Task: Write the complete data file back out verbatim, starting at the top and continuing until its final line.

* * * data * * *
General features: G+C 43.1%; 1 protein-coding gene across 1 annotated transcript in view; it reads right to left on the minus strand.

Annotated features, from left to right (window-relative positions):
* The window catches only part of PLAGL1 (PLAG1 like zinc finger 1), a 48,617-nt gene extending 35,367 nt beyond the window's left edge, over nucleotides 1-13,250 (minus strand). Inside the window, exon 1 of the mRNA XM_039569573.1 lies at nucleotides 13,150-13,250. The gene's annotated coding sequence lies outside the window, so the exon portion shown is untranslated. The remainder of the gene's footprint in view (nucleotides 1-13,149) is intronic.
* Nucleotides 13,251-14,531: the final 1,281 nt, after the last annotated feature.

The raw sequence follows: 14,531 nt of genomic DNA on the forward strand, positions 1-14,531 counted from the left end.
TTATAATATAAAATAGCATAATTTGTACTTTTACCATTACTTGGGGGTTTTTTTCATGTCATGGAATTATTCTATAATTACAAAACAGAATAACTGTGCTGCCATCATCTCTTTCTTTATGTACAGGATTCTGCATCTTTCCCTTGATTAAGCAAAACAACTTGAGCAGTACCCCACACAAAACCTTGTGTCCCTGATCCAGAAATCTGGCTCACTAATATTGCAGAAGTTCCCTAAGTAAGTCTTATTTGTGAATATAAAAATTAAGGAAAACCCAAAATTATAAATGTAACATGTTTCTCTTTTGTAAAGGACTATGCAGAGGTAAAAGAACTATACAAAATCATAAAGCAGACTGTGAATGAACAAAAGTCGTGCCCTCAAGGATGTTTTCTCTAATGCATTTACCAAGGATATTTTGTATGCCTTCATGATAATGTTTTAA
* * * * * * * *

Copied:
General features: G+C 43.1%; 1 protein-coding gene across 1 annotated transcript in view; it reads right to left on the minus strand.

Annotated features, from left to right (window-relative positions):
* The window catches only part of PLAGL1 (PLAG1 like zinc finger 1), a 48,617-nt gene extending 35,367 nt beyond the window's left edge, over nucleotides 1-13,250 (minus strand). Inside the window, exon 1 of the mRNA XM_039569573.1 lies at nucleotides 13,150-13,250. The gene's annotated coding sequence lies outside the window, so the exon portion shown is untranslated. The remainder of the gene's footprint in view (nucleotides 1-13,149) is intronic.
* Nucleotides 13,251-14,531: the final 1,281 nt, after the last annotated feature.

The raw sequence follows: 14,531 nt of genomic DNA on the forward strand, positions 1-14,531 counted from the left end.
TTATAATATAAAATAGCATAATTTGTACTTTTACCATTACTTGGGGGTTTTTTTCATGTCATGGAATTATTCTATAATTACAAAACAGAATAACTGTGCTGCCATCATCTCTTTCTTTATGTACAGGATTCTGCATCTTTCCCTTGATTAAGCAAAACAACTTGAGCAGTACCCCACACAAAACCTTGTGTCCCTGATCCAGAAATCTGGCTCACTAATATTGCAGAAGTTCCCTAAGTAAGTCTTATTTGTGAATATAAAAATTAAGGAAAACCCAAAATTATAAATGTAACATGTTTCTCTTTTGTAAAGGACTATGCAGAGGTAAAAGAACTATACAAAATCATAAAGCAGACTGTGAATGAACAAAAGTCGTGCCCTCAAGGATGTTTTCTCTAATGCATTTACCAAGGATATTTTGTATGCCTTCATGATAATGTTTTAA